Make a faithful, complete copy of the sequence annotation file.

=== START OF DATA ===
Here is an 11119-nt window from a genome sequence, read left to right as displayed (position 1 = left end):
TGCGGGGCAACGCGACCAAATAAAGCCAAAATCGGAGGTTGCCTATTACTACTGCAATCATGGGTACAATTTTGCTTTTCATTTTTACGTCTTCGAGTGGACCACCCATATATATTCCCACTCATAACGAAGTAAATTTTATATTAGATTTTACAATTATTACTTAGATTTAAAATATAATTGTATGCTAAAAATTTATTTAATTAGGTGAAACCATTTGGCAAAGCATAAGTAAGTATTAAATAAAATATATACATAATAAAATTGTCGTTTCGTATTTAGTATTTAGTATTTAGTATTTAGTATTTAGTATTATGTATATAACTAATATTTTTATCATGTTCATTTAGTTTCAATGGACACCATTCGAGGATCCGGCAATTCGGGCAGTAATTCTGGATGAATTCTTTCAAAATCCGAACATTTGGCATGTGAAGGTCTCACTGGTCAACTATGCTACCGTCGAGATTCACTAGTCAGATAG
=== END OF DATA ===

Here is an 11119-nt window from a genome sequence, read left to right as displayed (position 1 = left end):
TGCGGGGCAACGCGACCAAATAAAGCCAAAATCGGAGGTTGCCTATTACTACTGCAATCATGGGTACAATTTTGCTTTTCATTTTTACGTCTTCGAGTGGACCACCCATATATATTCCCACTCATAACGAAGTAAATTTTATATTAGATTTTACAATTATTACTTAGATTTAAAATATAATTGTATGCTAAAAATTTATTTAATTAGGTGAAACCATTTGGCAAAGCATAAGTAAGTATTAAATAAAATATATACATAATAAAATTGTCGTTTCGTATTTAGTATTTAGTATTTAGTATTTAGTATTTAGTATTATGTATATAACTAATATTTTTATCATGTTCATTTAGTTTCAATGGACACCATTCGAGGATCCGGCAATTCGGGCAGTAATTCTGGATGAATTCTTTCAAAATCCGAACATTTGGCATGTGAAGGTCTCACTGGTCAACTATGCTACCGTCGAGATTCACTAGTCAGATAG